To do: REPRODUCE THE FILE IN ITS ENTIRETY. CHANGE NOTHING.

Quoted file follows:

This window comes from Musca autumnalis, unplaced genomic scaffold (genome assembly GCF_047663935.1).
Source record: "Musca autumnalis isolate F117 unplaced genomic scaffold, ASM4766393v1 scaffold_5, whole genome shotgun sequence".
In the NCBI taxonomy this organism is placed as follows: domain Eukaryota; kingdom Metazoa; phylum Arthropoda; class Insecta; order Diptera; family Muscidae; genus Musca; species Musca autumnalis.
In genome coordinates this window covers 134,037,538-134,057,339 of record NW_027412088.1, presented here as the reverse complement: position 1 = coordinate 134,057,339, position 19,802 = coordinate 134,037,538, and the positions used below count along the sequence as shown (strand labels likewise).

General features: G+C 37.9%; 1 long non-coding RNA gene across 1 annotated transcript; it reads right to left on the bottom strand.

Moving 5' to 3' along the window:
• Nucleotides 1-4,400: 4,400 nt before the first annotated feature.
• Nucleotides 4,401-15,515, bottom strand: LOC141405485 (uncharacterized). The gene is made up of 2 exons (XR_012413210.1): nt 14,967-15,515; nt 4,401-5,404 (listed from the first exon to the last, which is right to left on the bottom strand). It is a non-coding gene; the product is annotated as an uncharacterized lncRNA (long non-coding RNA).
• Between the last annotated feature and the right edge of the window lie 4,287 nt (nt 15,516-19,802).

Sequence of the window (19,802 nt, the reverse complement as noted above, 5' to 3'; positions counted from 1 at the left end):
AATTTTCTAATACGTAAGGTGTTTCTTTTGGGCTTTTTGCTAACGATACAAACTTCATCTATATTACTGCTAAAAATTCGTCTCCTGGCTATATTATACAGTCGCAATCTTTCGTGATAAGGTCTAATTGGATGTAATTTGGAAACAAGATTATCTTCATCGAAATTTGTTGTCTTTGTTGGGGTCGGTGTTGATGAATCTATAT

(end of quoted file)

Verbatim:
This window comes from Musca autumnalis, unplaced genomic scaffold (genome assembly GCF_047663935.1).
Source record: "Musca autumnalis isolate F117 unplaced genomic scaffold, ASM4766393v1 scaffold_5, whole genome shotgun sequence".
In the NCBI taxonomy this organism is placed as follows: domain Eukaryota; kingdom Metazoa; phylum Arthropoda; class Insecta; order Diptera; family Muscidae; genus Musca; species Musca autumnalis.
In genome coordinates this window covers 134,037,538-134,057,339 of record NW_027412088.1, presented here as the reverse complement: position 1 = coordinate 134,057,339, position 19,802 = coordinate 134,037,538, and the positions used below count along the sequence as shown (strand labels likewise).

General features: G+C 37.9%; 1 long non-coding RNA gene across 1 annotated transcript; it reads right to left on the bottom strand.

Moving 5' to 3' along the window:
• Nucleotides 1-4,400: 4,400 nt before the first annotated feature.
• Nucleotides 4,401-15,515, bottom strand: LOC141405485 (uncharacterized). The gene is made up of 2 exons (XR_012413210.1): nt 14,967-15,515; nt 4,401-5,404 (listed from the first exon to the last, which is right to left on the bottom strand). It is a non-coding gene; the product is annotated as an uncharacterized lncRNA (long non-coding RNA).
• Between the last annotated feature and the right edge of the window lie 4,287 nt (nt 15,516-19,802).

Sequence of the window (19,802 nt, the reverse complement as noted above, 5' to 3'; positions counted from 1 at the left end):
AATTTTCTAATACGTAAGGTGTTTCTTTTGGGCTTTTTGCTAACGATACAAACTTCATCTATATTACTGCTAAAAATTCGTCTCCTGGCTATATTATACAGTCGCAATCTTTCGTGATAAGGTCTAATTGGATGTAATTTGGAAACAAGATTATCTTCATCGAAATTTGTTGTCTTTGTTGGGGTCGGTGTTGATGAATCTATAT